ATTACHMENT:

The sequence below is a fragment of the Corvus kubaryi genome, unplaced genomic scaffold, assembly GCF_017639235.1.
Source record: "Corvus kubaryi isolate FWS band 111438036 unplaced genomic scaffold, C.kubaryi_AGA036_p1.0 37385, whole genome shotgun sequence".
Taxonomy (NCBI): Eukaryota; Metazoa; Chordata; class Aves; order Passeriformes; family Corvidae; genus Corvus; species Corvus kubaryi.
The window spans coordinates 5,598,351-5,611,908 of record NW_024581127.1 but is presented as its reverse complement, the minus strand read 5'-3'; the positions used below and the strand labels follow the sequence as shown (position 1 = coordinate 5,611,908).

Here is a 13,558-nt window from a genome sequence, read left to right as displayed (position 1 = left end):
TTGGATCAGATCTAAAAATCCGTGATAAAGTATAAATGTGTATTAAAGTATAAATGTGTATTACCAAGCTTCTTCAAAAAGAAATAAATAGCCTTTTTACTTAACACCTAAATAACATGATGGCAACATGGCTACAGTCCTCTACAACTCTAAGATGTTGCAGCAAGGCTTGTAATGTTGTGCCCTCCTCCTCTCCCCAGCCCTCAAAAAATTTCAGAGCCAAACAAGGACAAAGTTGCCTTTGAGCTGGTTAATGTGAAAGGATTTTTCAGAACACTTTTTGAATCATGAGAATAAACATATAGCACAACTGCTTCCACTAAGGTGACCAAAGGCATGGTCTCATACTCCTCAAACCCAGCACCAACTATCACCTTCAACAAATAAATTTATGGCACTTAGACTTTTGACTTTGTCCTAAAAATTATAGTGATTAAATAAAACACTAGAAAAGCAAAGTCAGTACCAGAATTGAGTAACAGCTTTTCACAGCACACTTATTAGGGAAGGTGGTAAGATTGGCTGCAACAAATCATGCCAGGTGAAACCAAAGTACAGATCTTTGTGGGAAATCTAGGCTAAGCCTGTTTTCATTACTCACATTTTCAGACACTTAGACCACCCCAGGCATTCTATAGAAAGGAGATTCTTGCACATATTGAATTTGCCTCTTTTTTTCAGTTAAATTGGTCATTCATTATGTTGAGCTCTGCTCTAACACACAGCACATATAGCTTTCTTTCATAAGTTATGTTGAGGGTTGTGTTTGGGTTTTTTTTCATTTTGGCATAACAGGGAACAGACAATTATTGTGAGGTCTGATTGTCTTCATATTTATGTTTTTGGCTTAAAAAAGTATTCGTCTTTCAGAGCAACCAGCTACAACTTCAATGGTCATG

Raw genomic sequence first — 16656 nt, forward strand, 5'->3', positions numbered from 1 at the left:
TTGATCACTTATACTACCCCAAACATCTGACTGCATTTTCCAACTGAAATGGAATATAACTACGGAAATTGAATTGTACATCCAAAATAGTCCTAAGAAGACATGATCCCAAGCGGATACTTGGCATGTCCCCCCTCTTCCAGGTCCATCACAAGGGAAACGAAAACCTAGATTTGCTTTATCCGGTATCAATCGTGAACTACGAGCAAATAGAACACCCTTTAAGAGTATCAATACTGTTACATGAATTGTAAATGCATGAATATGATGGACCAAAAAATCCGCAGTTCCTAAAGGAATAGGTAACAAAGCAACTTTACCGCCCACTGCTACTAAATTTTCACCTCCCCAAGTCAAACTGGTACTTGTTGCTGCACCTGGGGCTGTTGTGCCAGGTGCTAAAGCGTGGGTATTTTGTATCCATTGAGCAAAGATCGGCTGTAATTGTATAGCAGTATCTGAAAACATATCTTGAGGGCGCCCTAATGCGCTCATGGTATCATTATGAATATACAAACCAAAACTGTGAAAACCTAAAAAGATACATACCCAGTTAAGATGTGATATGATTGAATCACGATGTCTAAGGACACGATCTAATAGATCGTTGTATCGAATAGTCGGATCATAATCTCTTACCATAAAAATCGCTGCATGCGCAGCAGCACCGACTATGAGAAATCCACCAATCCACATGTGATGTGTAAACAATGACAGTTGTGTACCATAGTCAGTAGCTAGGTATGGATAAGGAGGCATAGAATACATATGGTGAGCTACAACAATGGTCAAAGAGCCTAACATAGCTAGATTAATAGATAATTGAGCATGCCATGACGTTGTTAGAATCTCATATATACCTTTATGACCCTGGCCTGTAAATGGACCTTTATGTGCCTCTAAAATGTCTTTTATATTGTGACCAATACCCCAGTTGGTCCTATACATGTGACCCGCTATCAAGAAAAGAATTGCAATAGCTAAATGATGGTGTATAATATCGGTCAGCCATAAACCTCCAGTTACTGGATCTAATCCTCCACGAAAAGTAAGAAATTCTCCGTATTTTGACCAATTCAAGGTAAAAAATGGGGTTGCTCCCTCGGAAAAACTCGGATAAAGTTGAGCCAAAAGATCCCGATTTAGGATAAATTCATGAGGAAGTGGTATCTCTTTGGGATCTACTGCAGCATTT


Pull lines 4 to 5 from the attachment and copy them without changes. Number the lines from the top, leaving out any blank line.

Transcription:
The window spans coordinates 5,598,351-5,611,908 of record NW_024581127.1 but is presented as its reverse complement, the minus strand read 5'-3'; the positions used below and the strand labels follow the sequence as shown (position 1 = coordinate 5,611,908).

Here is a 13,558-nt window from a genome sequence, read left to right as displayed (position 1 = left end):